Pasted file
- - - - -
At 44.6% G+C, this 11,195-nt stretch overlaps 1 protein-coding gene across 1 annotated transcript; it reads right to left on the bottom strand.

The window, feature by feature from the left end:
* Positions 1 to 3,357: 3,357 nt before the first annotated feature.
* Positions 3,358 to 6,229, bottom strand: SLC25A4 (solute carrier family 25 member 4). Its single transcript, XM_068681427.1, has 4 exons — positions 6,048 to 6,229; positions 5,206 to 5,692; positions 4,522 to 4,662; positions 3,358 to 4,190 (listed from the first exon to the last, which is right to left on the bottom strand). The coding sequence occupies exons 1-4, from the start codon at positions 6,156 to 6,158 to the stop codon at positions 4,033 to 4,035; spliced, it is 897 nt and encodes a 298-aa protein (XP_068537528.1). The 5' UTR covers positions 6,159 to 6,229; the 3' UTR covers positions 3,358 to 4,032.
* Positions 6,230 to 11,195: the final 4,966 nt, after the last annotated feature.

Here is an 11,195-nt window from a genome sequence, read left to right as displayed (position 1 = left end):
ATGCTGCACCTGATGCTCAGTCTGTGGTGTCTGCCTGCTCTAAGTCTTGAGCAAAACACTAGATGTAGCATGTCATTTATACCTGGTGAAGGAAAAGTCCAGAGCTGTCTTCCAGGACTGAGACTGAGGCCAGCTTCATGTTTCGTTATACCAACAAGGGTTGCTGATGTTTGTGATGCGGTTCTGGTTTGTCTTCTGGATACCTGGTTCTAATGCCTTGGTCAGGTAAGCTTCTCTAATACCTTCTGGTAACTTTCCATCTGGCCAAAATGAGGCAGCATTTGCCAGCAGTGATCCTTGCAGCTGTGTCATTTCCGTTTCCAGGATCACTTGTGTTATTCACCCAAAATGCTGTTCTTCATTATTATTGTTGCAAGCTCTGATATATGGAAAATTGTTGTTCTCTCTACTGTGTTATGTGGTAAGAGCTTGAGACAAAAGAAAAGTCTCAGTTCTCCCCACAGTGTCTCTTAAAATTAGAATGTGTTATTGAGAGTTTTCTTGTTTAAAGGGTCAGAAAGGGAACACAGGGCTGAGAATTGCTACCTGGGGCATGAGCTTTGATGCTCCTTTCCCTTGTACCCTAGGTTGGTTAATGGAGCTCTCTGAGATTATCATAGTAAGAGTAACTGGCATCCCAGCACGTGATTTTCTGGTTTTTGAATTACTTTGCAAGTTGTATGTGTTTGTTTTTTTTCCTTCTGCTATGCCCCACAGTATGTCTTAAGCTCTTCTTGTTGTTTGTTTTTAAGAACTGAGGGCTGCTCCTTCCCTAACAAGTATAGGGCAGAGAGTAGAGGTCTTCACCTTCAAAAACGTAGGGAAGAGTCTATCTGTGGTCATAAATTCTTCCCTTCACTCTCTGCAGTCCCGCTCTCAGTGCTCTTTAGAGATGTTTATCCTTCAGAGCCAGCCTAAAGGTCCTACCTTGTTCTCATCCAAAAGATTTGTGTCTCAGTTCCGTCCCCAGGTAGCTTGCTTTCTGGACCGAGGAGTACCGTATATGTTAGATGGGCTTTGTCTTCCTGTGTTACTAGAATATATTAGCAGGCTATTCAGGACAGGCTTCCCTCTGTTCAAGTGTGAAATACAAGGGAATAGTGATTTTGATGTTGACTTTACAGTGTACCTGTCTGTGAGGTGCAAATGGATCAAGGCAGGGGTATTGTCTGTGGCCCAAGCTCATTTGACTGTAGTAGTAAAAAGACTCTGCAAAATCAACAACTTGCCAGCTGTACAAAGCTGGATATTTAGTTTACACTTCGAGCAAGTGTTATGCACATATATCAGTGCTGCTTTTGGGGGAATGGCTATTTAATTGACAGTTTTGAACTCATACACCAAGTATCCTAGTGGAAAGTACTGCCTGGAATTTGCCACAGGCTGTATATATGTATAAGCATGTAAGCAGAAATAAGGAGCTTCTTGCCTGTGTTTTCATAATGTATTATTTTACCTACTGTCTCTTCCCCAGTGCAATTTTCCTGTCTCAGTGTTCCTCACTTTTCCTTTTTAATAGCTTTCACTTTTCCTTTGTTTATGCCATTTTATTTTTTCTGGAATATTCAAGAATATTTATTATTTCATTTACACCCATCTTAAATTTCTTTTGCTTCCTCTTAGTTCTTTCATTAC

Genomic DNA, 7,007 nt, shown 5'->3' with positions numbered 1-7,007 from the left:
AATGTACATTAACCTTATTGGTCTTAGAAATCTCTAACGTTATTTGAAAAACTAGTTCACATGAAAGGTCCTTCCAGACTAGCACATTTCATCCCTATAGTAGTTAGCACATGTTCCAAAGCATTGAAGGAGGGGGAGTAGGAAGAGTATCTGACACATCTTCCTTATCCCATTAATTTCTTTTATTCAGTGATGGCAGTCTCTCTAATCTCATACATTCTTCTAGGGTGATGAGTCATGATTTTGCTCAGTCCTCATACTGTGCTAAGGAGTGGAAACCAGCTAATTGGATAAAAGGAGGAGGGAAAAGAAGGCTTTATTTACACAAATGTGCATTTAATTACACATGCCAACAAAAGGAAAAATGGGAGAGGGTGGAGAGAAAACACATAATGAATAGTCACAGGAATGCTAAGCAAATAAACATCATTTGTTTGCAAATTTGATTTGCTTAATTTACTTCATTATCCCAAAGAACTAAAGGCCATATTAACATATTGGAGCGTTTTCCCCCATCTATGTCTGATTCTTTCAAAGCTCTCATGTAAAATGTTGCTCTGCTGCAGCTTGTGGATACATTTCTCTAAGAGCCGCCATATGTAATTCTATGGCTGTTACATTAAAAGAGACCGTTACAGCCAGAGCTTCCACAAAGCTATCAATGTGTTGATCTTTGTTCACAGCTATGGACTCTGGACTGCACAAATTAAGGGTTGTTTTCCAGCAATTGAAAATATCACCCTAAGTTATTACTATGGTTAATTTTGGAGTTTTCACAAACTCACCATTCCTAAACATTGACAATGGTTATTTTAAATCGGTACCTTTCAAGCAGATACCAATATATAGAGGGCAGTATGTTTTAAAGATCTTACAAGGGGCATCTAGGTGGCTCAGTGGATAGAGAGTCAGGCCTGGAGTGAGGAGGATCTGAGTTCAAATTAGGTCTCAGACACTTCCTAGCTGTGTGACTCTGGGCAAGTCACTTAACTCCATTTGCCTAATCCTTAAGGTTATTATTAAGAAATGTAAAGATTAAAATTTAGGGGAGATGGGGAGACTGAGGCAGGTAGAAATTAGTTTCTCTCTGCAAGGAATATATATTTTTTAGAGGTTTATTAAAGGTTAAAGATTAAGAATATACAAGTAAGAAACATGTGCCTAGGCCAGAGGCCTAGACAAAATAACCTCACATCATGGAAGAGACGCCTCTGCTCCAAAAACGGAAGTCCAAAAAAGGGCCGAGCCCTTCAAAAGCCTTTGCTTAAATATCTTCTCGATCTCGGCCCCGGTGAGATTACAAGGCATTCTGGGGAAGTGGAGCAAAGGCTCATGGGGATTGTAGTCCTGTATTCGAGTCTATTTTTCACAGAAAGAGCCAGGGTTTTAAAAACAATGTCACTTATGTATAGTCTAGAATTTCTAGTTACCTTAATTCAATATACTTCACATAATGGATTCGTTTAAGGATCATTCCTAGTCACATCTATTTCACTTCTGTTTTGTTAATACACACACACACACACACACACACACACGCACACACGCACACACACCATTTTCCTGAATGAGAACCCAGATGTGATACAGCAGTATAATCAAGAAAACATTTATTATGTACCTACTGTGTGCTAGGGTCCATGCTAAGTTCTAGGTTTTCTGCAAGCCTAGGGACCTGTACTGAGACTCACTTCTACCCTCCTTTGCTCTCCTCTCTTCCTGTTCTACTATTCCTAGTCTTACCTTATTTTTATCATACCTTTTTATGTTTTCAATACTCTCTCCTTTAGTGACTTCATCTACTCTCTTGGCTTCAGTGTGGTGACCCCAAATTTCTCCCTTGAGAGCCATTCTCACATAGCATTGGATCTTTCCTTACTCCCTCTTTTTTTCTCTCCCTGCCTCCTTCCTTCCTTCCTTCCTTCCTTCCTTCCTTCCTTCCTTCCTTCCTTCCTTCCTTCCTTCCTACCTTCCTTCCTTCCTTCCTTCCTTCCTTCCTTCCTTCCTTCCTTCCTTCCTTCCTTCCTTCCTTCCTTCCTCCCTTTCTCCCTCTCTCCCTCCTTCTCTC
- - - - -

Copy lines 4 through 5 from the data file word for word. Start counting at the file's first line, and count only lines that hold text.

* Positions 3,358 to 6,229, bottom strand: SLC25A4 (solute carrier family 25 member 4). Its single transcript, XM_068681427.1, has 4 exons — positions 6,048 to 6,229; positions 5,206 to 5,692; positions 4,522 to 4,662; positions 3,358 to 4,190 (listed from the first exon to the last, which is right to left on the bottom strand). The coding sequence occupies exons 1-4, from the start codon at positions 6,156 to 6,158 to the stop codon at positions 4,033 to 4,035; spliced, it is 897 nt and encodes a 298-aa protein (XP_068537528.1). The 5' UTR covers positions 6,159 to 6,229; the 3' UTR covers positions 3,358 to 4,032.
* Positions 6,230 to 11,195: the final 4,966 nt, after the last annotated feature.